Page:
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Common problems

I have ideas but find it difficult to turn them into text

The first step here is to get the ideas onto paper. This is a pre-planning stage and could be a brainstorm or mind map in which you jot down all your ideas in random non-linear fashion. Mind maps are useful for:

  • summarising information
  • consolidating information from different research sources
  • thinking through complex problems
  • presenting information that shows the overall structure of your subject

The next step is to work on putting these ideas into some kind of linear order – an outline. An outline is a series of headings and sub-headings which can always be modified at a later date; it is never something that is fixed or final. Once you have created an outline, you will find that you can use it as a road map. You can see where you have come from and where you are going.

Writing a dissertation

If you are writing a dissertation, your first provisional outline will be a series of headings corresponding to the main sections of the dissertation (and/or divisions into chapters). You can then work section by section (or chapter by chapter): this immediately breaks down your large mass of material into more manageable sections. Before you write each section/chapter, you need to prepare a more detailed outline of that section/chapter, listing main headings and sub-headings. Two important points to bear in mind here are balance and logic. ‘Balance’ means that each main heading should cover a similar amount of material at approximately the same level of generality. ‘Logic’ means that the order of main headings (and of sub-headings) should be coherent and justifiable.

Once you have a provisional outline for a section/chapter, you should have a useful overview of that section/chapter. Check that your outline is clear, logical and reasonably balanced. Check that there is nothing missing from the outline and that everything in it is relevant. The better your outline, the easier it will be to write coherently. It will also be much easier to write a section/chapter when it is broken down into smaller parts in your outline. Should you find any particular section/sub-section difficult to write, you can always prepare a more detailed ‘mini-outline’ of that particular part.

The process of preparing an outline for an assignment or research report is the same as that given above for a dissertation. The only difference is that the task is on a smaller scale.

The final stage is to turn the ideas, headings and sub-headings in your outline into sentences and longer pieces of text. Initially, you could try a ‘splurge writing’ technique as a first draft. But you will need to come back to this later in order to work on such things as clarity, sentence structure and word choice.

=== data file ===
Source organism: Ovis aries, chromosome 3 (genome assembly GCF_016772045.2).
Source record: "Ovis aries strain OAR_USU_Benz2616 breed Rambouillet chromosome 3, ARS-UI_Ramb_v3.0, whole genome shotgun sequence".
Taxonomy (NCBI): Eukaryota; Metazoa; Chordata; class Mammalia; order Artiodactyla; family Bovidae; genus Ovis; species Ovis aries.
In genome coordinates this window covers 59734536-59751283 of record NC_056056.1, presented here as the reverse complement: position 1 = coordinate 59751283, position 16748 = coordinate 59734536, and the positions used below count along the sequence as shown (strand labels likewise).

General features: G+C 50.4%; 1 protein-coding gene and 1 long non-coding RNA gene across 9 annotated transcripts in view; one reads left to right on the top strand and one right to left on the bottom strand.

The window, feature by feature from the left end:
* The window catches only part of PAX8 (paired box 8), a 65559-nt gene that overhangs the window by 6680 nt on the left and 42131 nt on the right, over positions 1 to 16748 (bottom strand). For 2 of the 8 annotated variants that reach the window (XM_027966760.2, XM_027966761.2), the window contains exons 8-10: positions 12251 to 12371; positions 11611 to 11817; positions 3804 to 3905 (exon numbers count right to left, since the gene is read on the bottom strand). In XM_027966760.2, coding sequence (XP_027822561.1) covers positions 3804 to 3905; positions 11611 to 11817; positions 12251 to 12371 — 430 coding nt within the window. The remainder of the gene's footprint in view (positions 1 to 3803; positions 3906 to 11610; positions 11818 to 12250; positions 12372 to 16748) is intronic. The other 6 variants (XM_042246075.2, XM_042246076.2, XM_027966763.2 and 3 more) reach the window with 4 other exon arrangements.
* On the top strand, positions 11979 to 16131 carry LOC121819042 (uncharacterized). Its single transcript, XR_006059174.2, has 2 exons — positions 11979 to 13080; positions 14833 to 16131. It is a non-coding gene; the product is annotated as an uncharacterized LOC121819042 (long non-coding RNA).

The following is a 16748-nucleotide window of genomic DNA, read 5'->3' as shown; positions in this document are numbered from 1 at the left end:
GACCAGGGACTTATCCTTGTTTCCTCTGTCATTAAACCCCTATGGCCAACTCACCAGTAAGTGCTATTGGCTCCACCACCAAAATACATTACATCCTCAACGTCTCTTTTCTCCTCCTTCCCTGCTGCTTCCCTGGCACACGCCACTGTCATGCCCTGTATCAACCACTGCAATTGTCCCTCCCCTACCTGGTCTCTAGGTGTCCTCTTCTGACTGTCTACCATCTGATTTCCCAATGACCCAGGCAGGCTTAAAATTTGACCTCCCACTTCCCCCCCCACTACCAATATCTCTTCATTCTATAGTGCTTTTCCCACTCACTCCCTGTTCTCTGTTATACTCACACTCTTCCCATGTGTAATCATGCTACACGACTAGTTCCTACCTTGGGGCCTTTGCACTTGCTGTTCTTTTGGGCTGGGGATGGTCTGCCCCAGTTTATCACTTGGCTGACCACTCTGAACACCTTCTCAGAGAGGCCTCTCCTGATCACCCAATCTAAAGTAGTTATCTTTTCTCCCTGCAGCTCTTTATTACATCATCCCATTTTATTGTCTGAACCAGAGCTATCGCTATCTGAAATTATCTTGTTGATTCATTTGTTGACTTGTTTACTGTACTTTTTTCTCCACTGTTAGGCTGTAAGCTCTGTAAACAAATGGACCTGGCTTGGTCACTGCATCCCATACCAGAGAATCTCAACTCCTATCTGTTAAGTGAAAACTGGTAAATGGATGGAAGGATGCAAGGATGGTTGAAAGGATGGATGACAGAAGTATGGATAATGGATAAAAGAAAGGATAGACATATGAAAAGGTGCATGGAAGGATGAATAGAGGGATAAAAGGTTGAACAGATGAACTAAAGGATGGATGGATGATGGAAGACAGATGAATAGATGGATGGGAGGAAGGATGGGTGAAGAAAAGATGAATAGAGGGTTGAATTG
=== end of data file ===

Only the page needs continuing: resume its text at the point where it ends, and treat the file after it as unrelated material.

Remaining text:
I usually do not know where to begin writing

Many people start their writing with their Introduction. This is not always the easiest place to start since Introductions are quite complex. The Introduction might also contain your Literature Review which is a difficult section to write because it involves both summarising the relevant available literature and being critical where necessary.

If your research report/dissertation includes a Methodology section, this is a fairly easy place to start. This is because it is a descriptive account of the method(s) that you have used and the procedure(s) that you have followed. The other advantage of working on the Methodology section is that you can begin before you have obtained and analysed all your findings. This means that you do not need to leave the writing until the end. Also once you have some results you can format them and do some preliminary discussion of them.

In general, begin with the section (or sub-section) for which you have most information, or about which you feel the most confident. Many people also find it helpful, when finishing a session of writing, to break off at a point where it will be easy to get started again.

If you have not yet started a research project, then you can always work on turning your notes, from your reading (or lectures), into short summaries.

Getting started is the most difficult part

Starting to write is not difficult. Anyone can start to write. The problem that most people have is that they aim to produce a piece of perfect writing from the beginning. At this level of academic writing this is not possible; you are going to have to draft and revise each piece of text more than once and perhaps several times. If you remove this ‘desire’ to produce perfect text in one draft, you should remove the fear and worry some people associate with writing. No-one, other than yourself, is going to see the first, second or even third draft.

Research has shown that experienced writers use a number of tricks to help them get started. One of these is called ‘splurge writing’. This consists of sitting in front of the computer for 3 – 5 minutes and writing on your topic, fairly quickly, without stopping. It is quite an intense activity, but you will be amazed at how much text you can produce in just a short time. It is important not to stop writing; you have to keep those fingers moving. And it is important not to worry about things like spelling, punctuation, the precise choice of words or even organisation. These things can be worked on later. Some writers claim that their rapidly moving fingers seem to ‘pull ideas out of their head’. Try it and see for yourself.